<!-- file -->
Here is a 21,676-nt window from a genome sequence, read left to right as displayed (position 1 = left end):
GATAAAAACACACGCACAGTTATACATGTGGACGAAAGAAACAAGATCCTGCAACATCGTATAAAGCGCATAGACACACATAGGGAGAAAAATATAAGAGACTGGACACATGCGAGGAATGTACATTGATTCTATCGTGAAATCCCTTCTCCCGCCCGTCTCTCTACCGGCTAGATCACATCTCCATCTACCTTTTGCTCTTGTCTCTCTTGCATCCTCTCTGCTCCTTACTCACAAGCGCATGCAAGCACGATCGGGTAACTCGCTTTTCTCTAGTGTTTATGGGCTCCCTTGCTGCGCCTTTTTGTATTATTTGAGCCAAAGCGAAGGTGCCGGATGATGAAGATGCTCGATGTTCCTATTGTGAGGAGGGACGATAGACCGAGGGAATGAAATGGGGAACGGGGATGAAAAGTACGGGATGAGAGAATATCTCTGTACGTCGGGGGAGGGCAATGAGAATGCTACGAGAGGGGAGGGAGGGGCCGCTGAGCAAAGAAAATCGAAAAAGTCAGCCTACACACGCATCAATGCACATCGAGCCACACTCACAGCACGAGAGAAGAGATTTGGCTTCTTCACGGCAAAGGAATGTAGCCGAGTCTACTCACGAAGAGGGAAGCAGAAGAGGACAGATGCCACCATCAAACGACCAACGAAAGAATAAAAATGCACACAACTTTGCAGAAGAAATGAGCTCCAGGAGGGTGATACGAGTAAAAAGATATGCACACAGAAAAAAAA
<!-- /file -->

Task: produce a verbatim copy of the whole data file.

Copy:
Here is a 21,676-nt window from a genome sequence, read left to right as displayed (position 1 = left end):
GATAAAAACACACGCACAGTTATACATGTGGACGAAAGAAACAAGATCCTGCAACATCGTATAAAGCGCATAGACACACATAGGGAGAAAAATATAAGAGACTGGACACATGCGAGGAATGTACATTGATTCTATCGTGAAATCCCTTCTCCCGCCCGTCTCTCTACCGGCTAGATCACATCTCCATCTACCTTTTGCTCTTGTCTCTCTTGCATCCTCTCTGCTCCTTACTCACAAGCGCATGCAAGCACGATCGGGTAACTCGCTTTTCTCTAGTGTTTATGGGCTCCCTTGCTGCGCCTTTTTGTATTATTTGAGCCAAAGCGAAGGTGCCGGATGATGAAGATGCTCGATGTTCCTATTGTGAGGAGGGACGATAGACCGAGGGAATGAAATGGGGAACGGGGATGAAAAGTACGGGATGAGAGAATATCTCTGTACGTCGGGGGAGGGCAATGAGAATGCTACGAGAGGGGAGGGAGGGGCCGCTGAGCAAAGAAAATCGAAAAAGTCAGCCTACACACGCATCAATGCACATCGAGCCACACTCACAGCACGAGAGAAGAGATTTGGCTTCTTCACGGCAAAGGAATGTAGCCGAGTCTACTCACGAAGAGGGAAGCAGAAGAGGACAGATGCCACCATCAAACGACCAACGAAAGAATAAAAATGCACACAACTTTGCAGAAGAAATGAGCTCCAGGAGGGTGATACGAGTAAAAAGATATGCACACAGAAAAAAAA